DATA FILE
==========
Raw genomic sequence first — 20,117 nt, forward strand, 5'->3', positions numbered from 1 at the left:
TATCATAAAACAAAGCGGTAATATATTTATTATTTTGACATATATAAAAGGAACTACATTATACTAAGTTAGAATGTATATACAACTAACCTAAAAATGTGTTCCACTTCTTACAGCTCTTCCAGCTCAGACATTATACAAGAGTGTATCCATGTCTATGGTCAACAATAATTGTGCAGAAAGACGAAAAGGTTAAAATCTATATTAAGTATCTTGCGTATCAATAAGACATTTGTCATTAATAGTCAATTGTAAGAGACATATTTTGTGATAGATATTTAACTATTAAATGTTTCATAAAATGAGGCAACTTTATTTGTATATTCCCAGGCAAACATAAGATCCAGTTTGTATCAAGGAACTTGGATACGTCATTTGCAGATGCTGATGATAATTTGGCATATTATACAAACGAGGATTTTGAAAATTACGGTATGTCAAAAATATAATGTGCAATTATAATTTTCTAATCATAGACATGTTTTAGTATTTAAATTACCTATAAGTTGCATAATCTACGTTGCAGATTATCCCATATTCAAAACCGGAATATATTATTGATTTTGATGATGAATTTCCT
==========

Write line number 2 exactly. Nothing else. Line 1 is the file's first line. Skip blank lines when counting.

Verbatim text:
TATCATAAAACAAAGCGGTAATATATTTATTATTTTGACATATATAAAAGGAACTACATTATACTAAGTTAGAATGTATATACAACTAACCTAAAAATGTGTTCCACTTCTTACAGCTCTTCCAGCTCAGACATTATACAAGAGTGTATCCATGTCTATGGTCAACAATAATTGTGCAGAAAGACGAAAAGGTTAAAATCTATATTAAGTATCTTGCGTATCAATAAGACATTTGTCATTAATAGTCAATTGTAAGAGACATATTTTGTGATAGATATTTAACTATTAAATGTTTCATAAAATGAGGCAACTTTATTTGTATATTCCCAGGCAAACATAAGATCCAGTTTGTATCAAGGAACTTGGATACGTCATTTGCAGATGCTGATGATAATTTGGCATATTATACAAACGAGGATTTTGAAAATTACGGTATGTCAAAAATATAATGTGCAATTATAATTTTCTAATCATAGACATGTTTTAGTATTTAAATTACCTATAAGTTGCATAATCTACGTTGCAGATTATCCCATATTCAAAACCGGAATATATTATTGATTTTGATGATGAATTTCCT